Workshop Rationale: The past quarter century witnessed the primary terrain of global security shift from the international to the intra- and trans-national. Post-Cold War, mass violence has become development in reverse — the unmaking of sovereignties, economies and societies. Contemporary mass violence not only poses a direct challenge to the spread of democratic norms, it also calls into question the ability of states and international organizations to use effective military force to uphold humanitarian norms, defeat irregular armies and rehabilitate collapsed governments. Mass violence also challenges social science; scholars have struggled to keep pace with new dynamics and patterns of armed conflict that appear to defy and transgress existing conceptual schema and traditional levels of analysis.
Though understandings of late warfare have been deeply affected by the international milieu of the 1990s, the global scene has undergone immense changes during the past decade. These changes have yet to be fully appreciated when it comes to the study of mass armed violence, particularly:
• the events of September 11, 2001, and the subsequent “war on terror”
• the refinement and attempted codification of the principles and practices of humanitarian intervention under the rubric of the “Responsibility to Protect” doctrine; and
• the ensemble of global forces converging into a potentially nonlinear and catastrophic environmental breakdown, bringing with it unknowable social, political and economic ramifications
With these changes in mind, this workshop seeks to accomplish three aims. The first goal is to offer a critical evaluation of the state of the study of armed conflict, particularly after a decade of intensive research within competing paradigms (e.g., New Wars vs Greed/Grievance). The second goal is to assess this literature within these new and changing international contexts, one markedly different from the immediate post-Cold War reality that gave birth to the recent renaissance in the study of “civil wars.” Third, the implications for democratic governance and the efficacy of military interventions will be assessed, particularly for those states most tasked with these responsibilities.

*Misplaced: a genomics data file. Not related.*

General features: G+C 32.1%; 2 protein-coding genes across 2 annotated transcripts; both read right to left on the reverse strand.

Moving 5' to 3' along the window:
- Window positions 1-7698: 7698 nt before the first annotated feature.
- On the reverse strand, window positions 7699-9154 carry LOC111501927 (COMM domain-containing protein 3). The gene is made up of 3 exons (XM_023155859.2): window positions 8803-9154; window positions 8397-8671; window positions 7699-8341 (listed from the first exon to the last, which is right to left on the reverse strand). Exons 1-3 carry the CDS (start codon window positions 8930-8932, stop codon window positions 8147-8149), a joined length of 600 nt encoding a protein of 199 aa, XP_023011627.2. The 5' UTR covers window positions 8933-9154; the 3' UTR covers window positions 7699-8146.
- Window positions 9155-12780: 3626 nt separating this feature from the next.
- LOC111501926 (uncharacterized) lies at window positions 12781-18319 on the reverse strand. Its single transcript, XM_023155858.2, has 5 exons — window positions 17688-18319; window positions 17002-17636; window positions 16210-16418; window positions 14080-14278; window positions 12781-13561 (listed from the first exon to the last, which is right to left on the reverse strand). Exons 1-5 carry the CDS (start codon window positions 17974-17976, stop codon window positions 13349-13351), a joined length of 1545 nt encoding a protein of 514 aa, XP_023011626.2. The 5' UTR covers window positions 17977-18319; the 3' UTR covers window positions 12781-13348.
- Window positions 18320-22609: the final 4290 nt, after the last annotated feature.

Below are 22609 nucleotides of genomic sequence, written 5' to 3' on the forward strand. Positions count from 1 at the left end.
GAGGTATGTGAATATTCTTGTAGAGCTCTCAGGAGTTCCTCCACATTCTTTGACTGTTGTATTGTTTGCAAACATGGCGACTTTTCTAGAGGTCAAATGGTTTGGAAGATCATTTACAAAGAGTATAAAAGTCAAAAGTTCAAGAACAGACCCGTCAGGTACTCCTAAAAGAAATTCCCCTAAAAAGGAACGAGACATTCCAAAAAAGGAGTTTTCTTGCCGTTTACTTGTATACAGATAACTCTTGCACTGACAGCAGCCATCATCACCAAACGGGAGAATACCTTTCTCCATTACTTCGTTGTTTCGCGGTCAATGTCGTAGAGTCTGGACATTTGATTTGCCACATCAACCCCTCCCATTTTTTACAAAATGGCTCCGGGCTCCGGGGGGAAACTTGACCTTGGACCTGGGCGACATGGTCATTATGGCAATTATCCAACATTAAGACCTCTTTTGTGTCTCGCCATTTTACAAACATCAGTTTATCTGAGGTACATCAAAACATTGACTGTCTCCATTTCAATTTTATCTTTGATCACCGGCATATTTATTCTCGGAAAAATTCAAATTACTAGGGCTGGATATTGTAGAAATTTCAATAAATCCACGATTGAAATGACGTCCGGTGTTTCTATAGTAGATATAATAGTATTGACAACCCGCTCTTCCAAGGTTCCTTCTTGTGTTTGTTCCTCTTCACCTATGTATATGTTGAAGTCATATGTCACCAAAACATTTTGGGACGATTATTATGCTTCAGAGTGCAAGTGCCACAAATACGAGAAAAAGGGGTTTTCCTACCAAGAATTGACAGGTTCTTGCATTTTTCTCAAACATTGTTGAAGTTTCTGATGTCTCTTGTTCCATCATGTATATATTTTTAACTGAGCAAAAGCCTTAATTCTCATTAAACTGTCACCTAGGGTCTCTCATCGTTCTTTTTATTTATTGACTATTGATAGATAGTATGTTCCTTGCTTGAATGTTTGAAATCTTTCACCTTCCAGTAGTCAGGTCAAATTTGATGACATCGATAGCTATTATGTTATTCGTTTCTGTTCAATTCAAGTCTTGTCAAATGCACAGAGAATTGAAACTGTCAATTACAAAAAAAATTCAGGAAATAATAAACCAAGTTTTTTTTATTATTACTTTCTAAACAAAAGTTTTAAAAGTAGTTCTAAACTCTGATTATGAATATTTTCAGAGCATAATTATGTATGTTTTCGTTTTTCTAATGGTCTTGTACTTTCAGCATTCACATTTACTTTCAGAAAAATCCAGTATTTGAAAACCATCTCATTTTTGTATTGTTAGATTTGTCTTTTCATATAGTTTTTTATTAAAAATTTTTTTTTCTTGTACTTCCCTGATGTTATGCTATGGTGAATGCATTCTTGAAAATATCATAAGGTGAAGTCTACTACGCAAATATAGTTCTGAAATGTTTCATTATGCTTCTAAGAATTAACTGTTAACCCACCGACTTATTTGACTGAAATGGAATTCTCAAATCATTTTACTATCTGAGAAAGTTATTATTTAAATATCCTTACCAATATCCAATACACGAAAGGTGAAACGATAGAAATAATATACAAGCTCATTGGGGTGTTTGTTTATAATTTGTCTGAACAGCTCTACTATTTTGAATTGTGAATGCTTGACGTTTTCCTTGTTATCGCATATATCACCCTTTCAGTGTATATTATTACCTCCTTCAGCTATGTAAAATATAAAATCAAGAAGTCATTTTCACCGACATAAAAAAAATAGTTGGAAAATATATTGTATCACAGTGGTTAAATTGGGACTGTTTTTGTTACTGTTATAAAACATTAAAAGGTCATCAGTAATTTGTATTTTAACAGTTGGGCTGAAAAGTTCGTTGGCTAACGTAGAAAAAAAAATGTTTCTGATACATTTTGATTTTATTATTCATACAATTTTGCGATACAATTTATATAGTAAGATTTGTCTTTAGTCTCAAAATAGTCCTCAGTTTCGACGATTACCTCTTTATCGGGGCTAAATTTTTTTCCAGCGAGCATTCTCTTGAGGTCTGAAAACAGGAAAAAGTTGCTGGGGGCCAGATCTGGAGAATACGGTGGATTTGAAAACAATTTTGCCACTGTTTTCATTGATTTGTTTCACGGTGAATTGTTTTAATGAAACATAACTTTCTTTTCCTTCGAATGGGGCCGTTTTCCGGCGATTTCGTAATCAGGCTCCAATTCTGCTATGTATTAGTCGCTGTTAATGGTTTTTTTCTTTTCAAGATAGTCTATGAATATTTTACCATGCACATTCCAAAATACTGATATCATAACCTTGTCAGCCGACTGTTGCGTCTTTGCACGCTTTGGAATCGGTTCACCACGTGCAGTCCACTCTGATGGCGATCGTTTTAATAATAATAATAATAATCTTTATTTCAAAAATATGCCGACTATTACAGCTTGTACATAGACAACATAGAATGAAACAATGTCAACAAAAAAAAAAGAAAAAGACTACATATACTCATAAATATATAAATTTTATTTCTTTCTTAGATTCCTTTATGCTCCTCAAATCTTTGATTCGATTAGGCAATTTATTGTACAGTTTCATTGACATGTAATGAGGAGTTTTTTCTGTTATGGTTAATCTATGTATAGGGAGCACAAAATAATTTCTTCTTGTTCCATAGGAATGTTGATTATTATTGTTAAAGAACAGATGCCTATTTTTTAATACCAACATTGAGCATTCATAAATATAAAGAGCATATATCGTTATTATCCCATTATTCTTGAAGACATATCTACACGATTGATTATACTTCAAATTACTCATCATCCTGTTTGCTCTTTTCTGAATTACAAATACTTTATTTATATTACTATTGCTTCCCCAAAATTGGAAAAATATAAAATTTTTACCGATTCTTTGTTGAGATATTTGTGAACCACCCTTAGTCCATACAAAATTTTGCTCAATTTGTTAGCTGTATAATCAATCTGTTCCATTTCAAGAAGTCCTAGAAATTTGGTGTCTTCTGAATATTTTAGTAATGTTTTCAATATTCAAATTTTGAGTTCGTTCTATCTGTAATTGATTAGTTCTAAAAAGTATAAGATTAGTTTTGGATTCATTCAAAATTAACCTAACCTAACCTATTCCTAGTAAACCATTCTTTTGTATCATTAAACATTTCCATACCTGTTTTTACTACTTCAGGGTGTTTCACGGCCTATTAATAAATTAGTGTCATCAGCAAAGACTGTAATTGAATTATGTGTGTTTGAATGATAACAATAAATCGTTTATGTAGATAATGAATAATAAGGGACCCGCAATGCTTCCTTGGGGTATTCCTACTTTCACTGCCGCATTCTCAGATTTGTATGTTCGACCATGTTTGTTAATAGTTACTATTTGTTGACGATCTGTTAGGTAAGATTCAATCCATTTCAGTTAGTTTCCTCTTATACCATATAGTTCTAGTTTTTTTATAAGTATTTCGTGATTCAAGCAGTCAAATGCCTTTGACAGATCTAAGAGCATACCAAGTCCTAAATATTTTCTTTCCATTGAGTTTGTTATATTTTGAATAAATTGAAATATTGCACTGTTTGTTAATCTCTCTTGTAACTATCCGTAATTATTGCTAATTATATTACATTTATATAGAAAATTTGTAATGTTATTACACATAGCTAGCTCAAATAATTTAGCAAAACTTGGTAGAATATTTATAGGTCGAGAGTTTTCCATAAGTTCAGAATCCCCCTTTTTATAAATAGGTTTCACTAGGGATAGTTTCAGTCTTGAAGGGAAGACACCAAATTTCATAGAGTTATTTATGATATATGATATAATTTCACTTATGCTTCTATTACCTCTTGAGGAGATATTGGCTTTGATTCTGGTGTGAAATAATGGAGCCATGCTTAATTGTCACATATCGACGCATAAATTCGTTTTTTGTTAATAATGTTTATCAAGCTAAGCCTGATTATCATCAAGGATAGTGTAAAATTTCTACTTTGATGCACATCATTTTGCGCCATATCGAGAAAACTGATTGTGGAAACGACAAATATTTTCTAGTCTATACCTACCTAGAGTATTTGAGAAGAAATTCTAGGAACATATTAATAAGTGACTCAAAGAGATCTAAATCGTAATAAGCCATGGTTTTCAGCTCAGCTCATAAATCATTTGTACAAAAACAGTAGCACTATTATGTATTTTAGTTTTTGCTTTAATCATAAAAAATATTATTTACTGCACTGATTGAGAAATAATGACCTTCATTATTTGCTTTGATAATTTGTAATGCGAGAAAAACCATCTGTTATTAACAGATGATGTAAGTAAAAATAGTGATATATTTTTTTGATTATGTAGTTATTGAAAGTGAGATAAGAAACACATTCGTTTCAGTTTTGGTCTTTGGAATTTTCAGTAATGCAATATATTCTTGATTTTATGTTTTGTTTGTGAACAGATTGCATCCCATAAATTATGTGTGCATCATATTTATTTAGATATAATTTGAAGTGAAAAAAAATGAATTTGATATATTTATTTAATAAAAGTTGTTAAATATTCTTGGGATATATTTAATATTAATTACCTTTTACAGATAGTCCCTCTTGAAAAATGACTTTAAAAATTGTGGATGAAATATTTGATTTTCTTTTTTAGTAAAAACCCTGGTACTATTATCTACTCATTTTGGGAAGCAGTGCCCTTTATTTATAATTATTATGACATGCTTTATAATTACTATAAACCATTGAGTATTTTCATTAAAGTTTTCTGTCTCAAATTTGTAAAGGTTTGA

This workshop intends to bring together eight to ten scholars who are examining these issues in various geographical contexts and from various theoretical perspectives. An important aspect of our work will be an intense engagement with each participant’s text. Minimal time will be given to paper presentations. Instead, the majority of the workshop will be devoted to discussions of each paper so that we can begin the process of constellating our collective work. Submissions will be circulated a month before the workshop so that every participant will have time to become intimately familiar with all the other submissions. Additionally, each participant will be assigned the task of discussant for another participant’s text. The workshop committee will also give substantive feedback on each participant’s submission. While the discussants will help us focus our conversations on each text, the group will work together to find commonalities in the submissions and our conversations.
In addition to original research and analysis, we encourage the submission of unpublished papers, including works-in-progress or chapters from dissertations.
Depending on the synergy developed by the group, we will also examine (1) various strategies to disseminate the papers and (2) means of building and maintaining a network of scholars who are addressing late warfare in critical and engaged ways. Leading up to the meeting, the Workshop Chairs will explore possible avenues of publication (e.g., as an edited volume, as a special journal issue, as a new on-line forum) to put to the group.
The workshop will also feature a public session where members of the Colgate community, including faculty and students, will be able to learn about our workshop and to discuss each participant’s contribution.
Stefanie Fishel (email@example.com)
Post-doctoral research fellow, Peace and Conflict Studies
Jacob Mundy (firstname.lastname@example.org)
Assistant Professor, Peace and Conflict Studies
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